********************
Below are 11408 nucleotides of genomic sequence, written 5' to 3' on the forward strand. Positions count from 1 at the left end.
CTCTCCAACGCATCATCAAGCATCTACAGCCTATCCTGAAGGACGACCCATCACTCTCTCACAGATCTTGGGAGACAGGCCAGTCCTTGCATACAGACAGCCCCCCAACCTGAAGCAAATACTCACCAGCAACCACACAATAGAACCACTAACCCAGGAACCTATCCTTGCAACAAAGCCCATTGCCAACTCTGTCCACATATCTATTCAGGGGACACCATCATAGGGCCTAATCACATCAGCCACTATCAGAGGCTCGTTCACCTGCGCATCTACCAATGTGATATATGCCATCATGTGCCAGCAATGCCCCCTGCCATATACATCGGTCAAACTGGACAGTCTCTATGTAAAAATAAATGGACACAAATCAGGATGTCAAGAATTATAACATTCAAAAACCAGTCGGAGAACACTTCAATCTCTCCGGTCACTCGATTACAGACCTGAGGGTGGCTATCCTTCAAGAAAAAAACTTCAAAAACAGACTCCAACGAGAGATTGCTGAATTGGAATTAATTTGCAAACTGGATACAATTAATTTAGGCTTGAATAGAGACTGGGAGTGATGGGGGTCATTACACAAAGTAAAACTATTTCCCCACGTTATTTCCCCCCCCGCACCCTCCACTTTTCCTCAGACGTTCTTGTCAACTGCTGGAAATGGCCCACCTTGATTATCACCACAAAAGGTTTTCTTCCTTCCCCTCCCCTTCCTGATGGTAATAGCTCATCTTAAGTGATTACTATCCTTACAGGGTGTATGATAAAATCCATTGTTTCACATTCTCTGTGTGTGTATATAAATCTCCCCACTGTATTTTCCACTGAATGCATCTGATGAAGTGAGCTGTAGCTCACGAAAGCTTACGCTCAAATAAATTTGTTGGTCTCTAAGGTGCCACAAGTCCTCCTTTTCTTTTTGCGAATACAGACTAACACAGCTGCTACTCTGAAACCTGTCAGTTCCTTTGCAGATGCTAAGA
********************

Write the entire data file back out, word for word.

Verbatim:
Below are 11408 nucleotides of genomic sequence, written 5' to 3' on the forward strand. Positions count from 1 at the left end.
CTCTCCAACGCATCATCAAGCATCTACAGCCTATCCTGAAGGACGACCCATCACTCTCTCACAGATCTTGGGAGACAGGCCAGTCCTTGCATACAGACAGCCCCCCAACCTGAAGCAAATACTCACCAGCAACCACACAATAGAACCACTAACCCAGGAACCTATCCTTGCAACAAAGCCCATTGCCAACTCTGTCCACATATCTATTCAGGGGACACCATCATAGGGCCTAATCACATCAGCCACTATCAGAGGCTCGTTCACCTGCGCATCTACCAATGTGATATATGCCATCATGTGCCAGCAATGCCCCCTGCCATATACATCGGTCAAACTGGACAGTCTCTATGTAAAAATAAATGGACACAAATCAGGATGTCAAGAATTATAACATTCAAAAACCAGTCGGAGAACACTTCAATCTCTCCGGTCACTCGATTACAGACCTGAGGGTGGCTATCCTTCAAGAAAAAAACTTCAAAAACAGACTCCAACGAGAGATTGCTGAATTGGAATTAATTTGCAAACTGGATACAATTAATTTAGGCTTGAATAGAGACTGGGAGTGATGGGGGTCATTACACAAAGTAAAACTATTTCCCCACGTTATTTCCCCCCCCGCACCCTCCACTTTTCCTCAGACGTTCTTGTCAACTGCTGGAAATGGCCCACCTTGATTATCACCACAAAAGGTTTTCTTCCTTCCCCTCCCCTTCCTGATGGTAATAGCTCATCTTAAGTGATTACTATCCTTACAGGGTGTATGATAAAATCCATTGTTTCACATTCTCTGTGTGTGTATATAAATCTCCCCACTGTATTTTCCACTGAATGCATCTGATGAAGTGAGCTGTAGCTCACGAAAGCTTACGCTCAAATAAATTTGTTGGTCTCTAAGGTGCCACAAGTCCTCCTTTTCTTTTTGCGAATACAGACTAACACAGCTGCTACTCTGAAACCTGTCAGTTCCTTTGCAGATGCTAAGA